Sunday, 30 May 2010
These garments are all knitted from hand-spun and hand dyed wools. The red tunic looked wonderful when modelled - the reds glowed, and it hung beautifully.
I like the bit of embroidery on the lapel of the stripey cardigan in the last image.
Need to get going on my moasic shapes so I can start something else!
There was almost a frost last night and I spread my jumpers out over the top of my sleeping bag. Despite the pile I woke up with icy cold feet, but it was only an arm's reach to get hold of a pair of tramping socks. That's a good thing about living in a small space. Everthing is close to hand.
Had to buy a cigarette lighter phone charger as it is quite hard to find cafes where there are accessible power points and the Blackberry is such a power-hungry phone.
Saturday, 29 May 2010
Wednesday, 26 May 2010
The virgin bush is lovely, with mostly rewarewa and tawa and some huge rimus.
Tom and Vern are pretty much working on their own up there these days. Jenny and I went in with Tom on Sunday. Testament to the steady work these boys have been doing, we saw lots of robins and kereru. There were three dead rats along Line 16. Vern says he usually gets about 8 or nine on his lines, which he says is because he adds aniseed to the peanut butter.
Even on a cold, wet Sunday, there were lots of people, including families, out walking the Otanewainuku Track. At the carpark in Mountain Road, a little band of 3 local folk take turns to be on duty between 10 and 3 to prevent break-ins. Sad that it has to be like this.
Wednesday, 12 May 2010
The Erupt Lake Taupo Festival is in full swing this week.
At the Museum, a group of ladies from Auckland called the Knitterati are making a map of the lake from recycled materials. Old t-shirts, plastic bags, string and buttons; and much more. Visitors are encouraged to take up needles or a crochet hook and add to the map. Hills, paddocks, roads and rivers are spreading out from around the lake. There is even a little knitted plane on a bit wire, taking off from the airport.
Interesting how readily women take up the tools. "I haven't done this for years", "I had forgotten how nice it is to knit", common comments.
I heard one lady saying "I don't know which way to go, have I gone wrong?"
"No, no," her friend says, just make it up." Then, "you need to do it THIS WAY".
Little voice back "You always tell me what to do".
A little eruption?
I bought some wonderful gluten free bread at an organic shop in Taupo. It's made by Rebecca Rolls, and what a treat it is. Probably the best GF bread I have ever had! It is called ThoroughBread, and she does a wide range of different varieties. Rosemary and olive; walnut; sesame and linseed; lots more.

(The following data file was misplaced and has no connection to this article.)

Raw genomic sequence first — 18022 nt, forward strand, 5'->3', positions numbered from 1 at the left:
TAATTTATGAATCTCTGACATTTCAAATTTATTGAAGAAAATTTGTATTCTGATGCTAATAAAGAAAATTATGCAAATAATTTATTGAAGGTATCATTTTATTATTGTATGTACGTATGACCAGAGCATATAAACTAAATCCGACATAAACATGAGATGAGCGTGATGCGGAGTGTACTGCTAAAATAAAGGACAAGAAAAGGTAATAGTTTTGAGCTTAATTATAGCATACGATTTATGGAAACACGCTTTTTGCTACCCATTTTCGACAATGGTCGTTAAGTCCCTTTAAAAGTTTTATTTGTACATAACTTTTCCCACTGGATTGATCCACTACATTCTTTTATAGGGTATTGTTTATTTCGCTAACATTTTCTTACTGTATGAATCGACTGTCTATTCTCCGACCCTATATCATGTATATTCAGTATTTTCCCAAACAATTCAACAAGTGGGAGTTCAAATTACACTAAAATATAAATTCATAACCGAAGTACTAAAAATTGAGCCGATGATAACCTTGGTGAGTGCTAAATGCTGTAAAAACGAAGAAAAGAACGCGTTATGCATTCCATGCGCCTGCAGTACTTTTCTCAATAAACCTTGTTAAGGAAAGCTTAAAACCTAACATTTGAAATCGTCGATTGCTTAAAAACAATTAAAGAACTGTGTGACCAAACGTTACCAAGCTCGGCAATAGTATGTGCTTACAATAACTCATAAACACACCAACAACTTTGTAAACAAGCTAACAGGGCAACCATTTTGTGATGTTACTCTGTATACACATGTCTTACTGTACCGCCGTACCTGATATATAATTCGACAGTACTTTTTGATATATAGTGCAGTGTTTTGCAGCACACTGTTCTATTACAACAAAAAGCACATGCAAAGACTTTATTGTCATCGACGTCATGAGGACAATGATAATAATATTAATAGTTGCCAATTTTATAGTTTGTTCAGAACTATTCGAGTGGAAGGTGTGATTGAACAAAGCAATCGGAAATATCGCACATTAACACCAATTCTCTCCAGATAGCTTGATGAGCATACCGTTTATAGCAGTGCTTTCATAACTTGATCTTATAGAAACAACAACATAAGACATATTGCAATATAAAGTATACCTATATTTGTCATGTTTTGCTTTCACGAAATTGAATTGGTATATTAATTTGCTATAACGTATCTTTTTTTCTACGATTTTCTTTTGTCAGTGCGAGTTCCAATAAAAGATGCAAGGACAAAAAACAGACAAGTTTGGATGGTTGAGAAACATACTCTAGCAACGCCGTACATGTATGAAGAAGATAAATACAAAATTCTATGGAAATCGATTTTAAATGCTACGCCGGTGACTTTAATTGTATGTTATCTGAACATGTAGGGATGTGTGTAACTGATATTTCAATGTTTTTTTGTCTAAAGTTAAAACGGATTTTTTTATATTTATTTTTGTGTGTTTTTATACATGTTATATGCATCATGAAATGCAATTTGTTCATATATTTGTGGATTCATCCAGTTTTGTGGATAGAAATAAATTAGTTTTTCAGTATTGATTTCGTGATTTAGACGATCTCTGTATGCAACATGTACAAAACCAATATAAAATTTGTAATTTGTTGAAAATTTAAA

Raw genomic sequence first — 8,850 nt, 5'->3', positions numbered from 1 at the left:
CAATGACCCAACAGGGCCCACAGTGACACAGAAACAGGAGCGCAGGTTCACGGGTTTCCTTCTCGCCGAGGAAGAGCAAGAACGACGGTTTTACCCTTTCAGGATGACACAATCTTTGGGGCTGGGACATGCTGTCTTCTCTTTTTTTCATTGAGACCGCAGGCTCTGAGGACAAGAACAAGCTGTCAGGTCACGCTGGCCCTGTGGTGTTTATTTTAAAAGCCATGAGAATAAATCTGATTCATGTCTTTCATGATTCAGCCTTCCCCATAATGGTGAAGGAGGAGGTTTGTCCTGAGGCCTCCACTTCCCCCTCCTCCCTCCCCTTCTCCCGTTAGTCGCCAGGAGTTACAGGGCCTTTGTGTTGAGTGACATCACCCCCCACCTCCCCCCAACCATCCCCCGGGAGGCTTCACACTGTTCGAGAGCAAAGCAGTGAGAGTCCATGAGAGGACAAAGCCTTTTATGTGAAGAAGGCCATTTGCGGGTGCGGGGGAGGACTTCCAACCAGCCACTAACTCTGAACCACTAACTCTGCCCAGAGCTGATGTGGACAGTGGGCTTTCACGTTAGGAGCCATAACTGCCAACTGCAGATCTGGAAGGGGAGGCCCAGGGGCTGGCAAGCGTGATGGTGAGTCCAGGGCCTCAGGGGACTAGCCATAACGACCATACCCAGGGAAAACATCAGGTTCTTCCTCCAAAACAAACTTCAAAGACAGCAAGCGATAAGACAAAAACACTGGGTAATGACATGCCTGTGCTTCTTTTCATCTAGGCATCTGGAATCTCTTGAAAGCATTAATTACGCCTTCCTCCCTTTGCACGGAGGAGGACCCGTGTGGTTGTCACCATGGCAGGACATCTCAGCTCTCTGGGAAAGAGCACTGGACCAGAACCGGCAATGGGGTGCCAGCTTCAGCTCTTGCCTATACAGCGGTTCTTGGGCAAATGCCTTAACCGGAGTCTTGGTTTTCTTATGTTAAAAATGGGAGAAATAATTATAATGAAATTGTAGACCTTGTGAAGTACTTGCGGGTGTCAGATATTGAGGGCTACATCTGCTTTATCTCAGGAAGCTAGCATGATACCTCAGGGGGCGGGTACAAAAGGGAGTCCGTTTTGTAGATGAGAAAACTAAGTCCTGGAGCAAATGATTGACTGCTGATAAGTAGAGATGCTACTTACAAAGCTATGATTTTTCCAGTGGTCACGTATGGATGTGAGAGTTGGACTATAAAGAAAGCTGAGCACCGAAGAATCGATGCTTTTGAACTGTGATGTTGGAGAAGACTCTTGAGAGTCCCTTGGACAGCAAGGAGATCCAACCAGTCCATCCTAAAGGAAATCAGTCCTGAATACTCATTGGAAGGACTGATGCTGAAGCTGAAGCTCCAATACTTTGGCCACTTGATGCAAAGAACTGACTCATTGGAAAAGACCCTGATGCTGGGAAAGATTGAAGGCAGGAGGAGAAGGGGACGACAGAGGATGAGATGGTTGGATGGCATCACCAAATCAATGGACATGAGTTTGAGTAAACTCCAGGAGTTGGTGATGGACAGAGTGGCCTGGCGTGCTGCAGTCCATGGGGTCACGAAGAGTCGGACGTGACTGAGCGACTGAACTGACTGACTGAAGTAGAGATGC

I stayed overnight at Tokaanu and enjoyed a soak in the thermal pools. Little changed from when I was a kid. We used to have annual holidays at Turangi. Us two kids would play most of the day somewhere beside the river, making fairy gardens in the black sand with river stones and pumice and whatever else we could find. The smell of the autumn foliage brings it all back. "One last cast," Lou would say, and we knew that meant another hour or so before we would be leaving.
Once on the open road I found driving to be more enjoyable than I expected. Sitting so high is very cool. I confess that I am unable to completely renounce cafe culture. How could you drive through Kaikoura and not take a break at Hislops? GF Banana cake to die for!
The Store at Kekerengu is one of my favourite places. This time instead of just stopping for refreshments, I got to stay over.
Dixie was the only vehicle in the car park by the beach. No excuse to go out for a cup of tea when you have a view like this from your own kitchen.
Early dawn over the Kaikoura coast bloomed with a delicate pink, but by the time I grabbed the camera and my shoes, it had faded. Still beautiful though. The drive up to Picton was a treat. The colours of the vineyards against that brown landscape - so unexpected and so stunning.
Tuesday, 4 May 2010
Tile designer, Sally Griggs, works from a little studio with a window to Peterborough St. She told me she trained as a rug designer, but has now moved from textiles to ceramics. She screen prints an outline to each tile, and then applies colours by hand. The glaze is fired for 4 days. She usually works to commission, often custom-designing to suit someone's home. I bought three of the over-run tiles at $1 each. I could have taken so many more had I anywhere to put them.
Bolt of Cloth
The yarns are from the window display in the Hands Craft Shop in
Sunday, 2 May 2010
I have just bought a camper van. It is an ex-rental from Kea. Looks like this. Can't wait to unpack the Polo and drive off in my new home. What an extravagance. I'll be looking for options to exchange it for either similar in the UK or perhaps plum house-sitting opportunities. It is fully certified for freedom camping and I'll have my bike on the back.
One week on the road and I have not even reached Christchurch yet. I stopped at the Ashford Mill House cafe and sat in the sun with a cup of tea. And this Noro yarn -- I couldn't resist.
The weaving area is being renovated, so the shop was in a bit of a state. I missed the sofa that was piled with knitted cushions and throws.
I'm using child-size needles, which are easier to hold, and take up less space when knitting in cafes! Well, that's what it feels like.
What a lovely little public library in Wanaka. To get to it you go over a little stream. It has been beautifully landscaped. I found a sunny sheltered spot to sit and knit, amongst the falling autum leaves and filled with the sound of the water.